Unit 5 - The Thermodynamic Model of Chemical Reactions
There will always be more to the
"story" of Chemisty and in this unit, thermodynamics is the "more" that
we will add to our growing understanding of chemical change. We will
learn that the change in temperature that occurs when a reaction takes
place is associated with the energy required to break bonds and reform
new bonds. We will learn how to measure this energy using a method
known as calorimetry. And we will learn how to use energy and entropy
to predict whether or not a given change will take place. Our ideas
will apply to the very small - to atoms and particles - and apply to
the very large - to the universe as a whole.
We will be testing on about the 9th block of the unit. There will be
several labs, the usual battery of WebAssigns, and a
chemistry-engineering project that will run alongside the execution of
this unit. Ideas are both conceptual and mathematical.
Bring your calculator every day as you will be using it quite regularly.
Semester Exam Grades
The First Semester Final Exam has been
graded and curved. The curve was a generous curve of about 8%. It was
the same curve used last year (for the same test). Grades were a
little lower than last year and a little lower than hoped. The end
result was the following:
As: 9 (includes the two A+'s)
Final Exam Viewing
Some people like to look at their Final
Exam. If you would like to do so, then let me know when you are coming
in - before and after school is preferred, beginning on Wednesday,
January 23 and continuing through the end of following week. After the end
of next week, The First Semester Final and all semester 1 exams will be
the beginning of our unit on Thermodynamics, students will need to
quickly internalize several terms that have deep meaning and are often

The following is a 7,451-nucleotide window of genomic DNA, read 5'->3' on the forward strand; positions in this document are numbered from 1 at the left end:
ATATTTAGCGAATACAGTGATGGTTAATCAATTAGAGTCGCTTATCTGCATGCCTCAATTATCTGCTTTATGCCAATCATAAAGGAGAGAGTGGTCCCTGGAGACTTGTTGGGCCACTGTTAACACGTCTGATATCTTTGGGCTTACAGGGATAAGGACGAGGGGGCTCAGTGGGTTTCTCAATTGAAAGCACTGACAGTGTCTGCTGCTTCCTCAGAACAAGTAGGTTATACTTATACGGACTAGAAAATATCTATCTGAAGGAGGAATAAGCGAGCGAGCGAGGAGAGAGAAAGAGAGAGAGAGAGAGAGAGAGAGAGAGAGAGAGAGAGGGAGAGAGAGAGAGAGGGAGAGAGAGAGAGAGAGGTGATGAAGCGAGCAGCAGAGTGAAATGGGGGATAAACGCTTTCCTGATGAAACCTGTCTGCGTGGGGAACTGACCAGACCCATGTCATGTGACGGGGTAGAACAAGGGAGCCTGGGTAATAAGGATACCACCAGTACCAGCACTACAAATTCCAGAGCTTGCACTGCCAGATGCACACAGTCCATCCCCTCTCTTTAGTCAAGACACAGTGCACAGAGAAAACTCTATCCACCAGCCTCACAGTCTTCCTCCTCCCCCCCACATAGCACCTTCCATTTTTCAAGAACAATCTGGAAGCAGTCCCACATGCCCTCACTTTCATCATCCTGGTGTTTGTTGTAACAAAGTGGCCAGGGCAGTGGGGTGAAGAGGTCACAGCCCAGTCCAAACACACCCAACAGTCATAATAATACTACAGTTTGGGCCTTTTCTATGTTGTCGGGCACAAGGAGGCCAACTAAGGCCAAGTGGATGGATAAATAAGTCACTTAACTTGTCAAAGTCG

misunderstood. These terms include:
System and Surroundings
0th Law of Thermodynamics
A good source of information on this topic can be found in Lesson 1 of
the Thermal Physics chapter of The Physics Classroom. Visit Lesson 1
There will be a Pop Quiz on Wednesday, February 6. You can learn more about any pop quiz at the Quiz Room
Don't fall behind in chemistry at this point. The snowball effect will occur.
That is, you will feel like you're running down a snowy hill with a
rolling snowball rolling behind you. The further you go, the bigger the
snowball becomes until finally ... .
Hopefully, you get my drift.
Come in and get some help when you need it. Use the referenced web
pages and YouTube videso as well. (I highly recommend Tyler DeWitt's
Mr. H's Little Secret
Pssss. Hey bud! I have a secret to
share. Now that you know how to calculate the molar mass, here's a
little cheat you should be permitted to use. It's called a Molar Mass
Calculator and you will find several by following the links below. You type in the
formula and it calculates the molar mass.
page changes nearly every day; re-load
or refresh to receive the most recent schedule.
>> Wednesday, January 23 <<
- What is heat? What is temperature? How are they different? How are they related?
do two adjacent or nearby objects thermally interact with one another
and how are the interactions explained in terms of heat and temperature?
- Discuss Grades, Viewing Tests, Semester 2
- Demonstration: Liquid N2 Ice Cream
- Discuss System/Surroundings designations, Heat, Temperature, Thermal Equilibrium, 0th Law; Mechanism of Heat Transfer
- Lab T1: Zeroing in on Heat - collect data, graph, conclude
- Think Sheet: Heat and Temperature (p. 1)
Time in Class
|>> Friday, January 25 <<
will review concepts of heat, temperature and thermal energy. We will
discuss how the quantity of heat transferred between objects can be
measured and calculated. And we will do Lab T2 on the Specific Heat of